Still, that hasn’t stopped Chambers Bay from trying. According to Anderson, representatives from Performance 54, the shadowy marketing agency for LIV Golf, reached out to Pierce County to set up a conversation about hosting a LIV event — and the county is all ears.

“LIV has its own issues though, golf politics, world politics-wise. You have to be careful there,” Anderson told TNT’s Jon Manley. “They throw a great party, though. 54 golfers, 54 holes, shotgun start. You generate $5 million or so in concession and merchandise sales. From that aspect, they’re very attractive. If they follow up with their indirect inquiry, we’ll listen.”

Of course, there’s no shortage of concerns with hosting a LIV event for a public-owned property like Chambers Bay. The league is funded almost entirely by the Saudi Public Investment Fund, which would make hosting a LIV event tantamount to accepting money from the Saudis — a brutal authoritarian regime with an appalling human rights record. Similar decisions have turned many of LIV’s players into pariahs in recent years, though public perception appears to be shifting on the league as the PGA Tour enters late-stage negotiations to accept Saudi funding of its own.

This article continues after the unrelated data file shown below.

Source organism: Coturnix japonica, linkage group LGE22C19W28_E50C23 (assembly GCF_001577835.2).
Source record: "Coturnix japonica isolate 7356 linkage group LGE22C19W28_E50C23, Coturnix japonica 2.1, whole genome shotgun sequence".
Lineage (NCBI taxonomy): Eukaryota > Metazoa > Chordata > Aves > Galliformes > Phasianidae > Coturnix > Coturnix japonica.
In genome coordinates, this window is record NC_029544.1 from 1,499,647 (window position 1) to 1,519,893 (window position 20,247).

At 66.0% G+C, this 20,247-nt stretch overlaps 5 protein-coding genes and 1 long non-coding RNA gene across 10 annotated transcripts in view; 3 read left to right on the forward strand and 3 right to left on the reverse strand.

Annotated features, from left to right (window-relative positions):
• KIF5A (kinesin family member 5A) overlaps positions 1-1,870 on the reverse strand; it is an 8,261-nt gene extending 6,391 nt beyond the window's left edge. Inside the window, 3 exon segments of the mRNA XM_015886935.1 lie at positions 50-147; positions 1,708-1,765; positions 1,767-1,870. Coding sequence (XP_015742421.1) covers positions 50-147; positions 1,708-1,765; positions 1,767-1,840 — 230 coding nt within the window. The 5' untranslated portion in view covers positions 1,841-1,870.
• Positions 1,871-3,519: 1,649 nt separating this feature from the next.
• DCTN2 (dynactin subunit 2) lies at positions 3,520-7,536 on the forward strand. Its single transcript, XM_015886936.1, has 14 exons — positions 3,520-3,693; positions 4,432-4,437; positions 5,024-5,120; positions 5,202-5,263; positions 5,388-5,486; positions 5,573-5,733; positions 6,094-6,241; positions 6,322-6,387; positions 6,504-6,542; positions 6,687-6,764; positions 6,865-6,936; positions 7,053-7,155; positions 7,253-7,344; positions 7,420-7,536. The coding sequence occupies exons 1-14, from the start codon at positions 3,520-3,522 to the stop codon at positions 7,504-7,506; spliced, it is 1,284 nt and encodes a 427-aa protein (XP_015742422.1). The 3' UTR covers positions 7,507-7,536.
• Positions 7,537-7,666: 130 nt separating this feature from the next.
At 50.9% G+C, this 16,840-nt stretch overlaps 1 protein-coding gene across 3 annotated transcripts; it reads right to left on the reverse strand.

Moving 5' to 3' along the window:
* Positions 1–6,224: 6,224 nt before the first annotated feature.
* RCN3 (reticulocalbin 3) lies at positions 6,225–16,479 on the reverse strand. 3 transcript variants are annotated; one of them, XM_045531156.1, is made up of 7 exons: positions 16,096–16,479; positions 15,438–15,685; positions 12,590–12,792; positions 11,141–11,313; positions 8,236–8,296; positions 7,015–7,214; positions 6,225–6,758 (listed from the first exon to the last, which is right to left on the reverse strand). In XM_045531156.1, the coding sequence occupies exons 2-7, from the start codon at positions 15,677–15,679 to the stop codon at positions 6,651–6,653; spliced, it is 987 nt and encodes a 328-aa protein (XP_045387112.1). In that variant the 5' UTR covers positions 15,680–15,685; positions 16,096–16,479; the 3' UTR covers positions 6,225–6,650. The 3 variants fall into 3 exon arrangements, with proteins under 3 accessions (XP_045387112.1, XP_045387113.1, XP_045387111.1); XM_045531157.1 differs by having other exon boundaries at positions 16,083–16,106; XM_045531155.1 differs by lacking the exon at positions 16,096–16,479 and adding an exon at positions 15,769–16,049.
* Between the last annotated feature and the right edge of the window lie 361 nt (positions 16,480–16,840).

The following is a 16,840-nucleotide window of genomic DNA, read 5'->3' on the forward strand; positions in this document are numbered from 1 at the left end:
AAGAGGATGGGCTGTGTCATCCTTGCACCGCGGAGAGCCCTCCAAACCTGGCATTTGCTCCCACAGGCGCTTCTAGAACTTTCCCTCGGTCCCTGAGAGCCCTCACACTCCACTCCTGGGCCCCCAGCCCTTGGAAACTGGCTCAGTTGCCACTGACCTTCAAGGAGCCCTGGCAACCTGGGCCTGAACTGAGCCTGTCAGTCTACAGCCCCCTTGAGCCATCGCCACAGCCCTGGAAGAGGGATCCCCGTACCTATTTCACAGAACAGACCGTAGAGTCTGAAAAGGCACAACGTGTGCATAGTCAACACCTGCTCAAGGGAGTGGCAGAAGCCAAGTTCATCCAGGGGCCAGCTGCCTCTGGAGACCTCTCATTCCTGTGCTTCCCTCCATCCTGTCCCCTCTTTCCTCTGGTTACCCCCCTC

For LIV, Chambers Bay represents many things the league has not yet found in a tournament host: (1) a visually unique golf course (2) in the United States (3) that is already in the public eye and (4) would air on primetime television. The course’s proximity to a major metropolitan area (Seattle/Tacoma) and its general cult following among hardcore golf fans only makes it more compelling from a business standpoint.

As Anderson alluded, the upside of hosting a men’s pro golf event for Chambers Bay is cold-hard cash. For a municipality like Pierce County, a weekend of pro golf could bring in millions in revenue for taxpayers, which turns it into an attractive option for a public-owned course, politics be damned.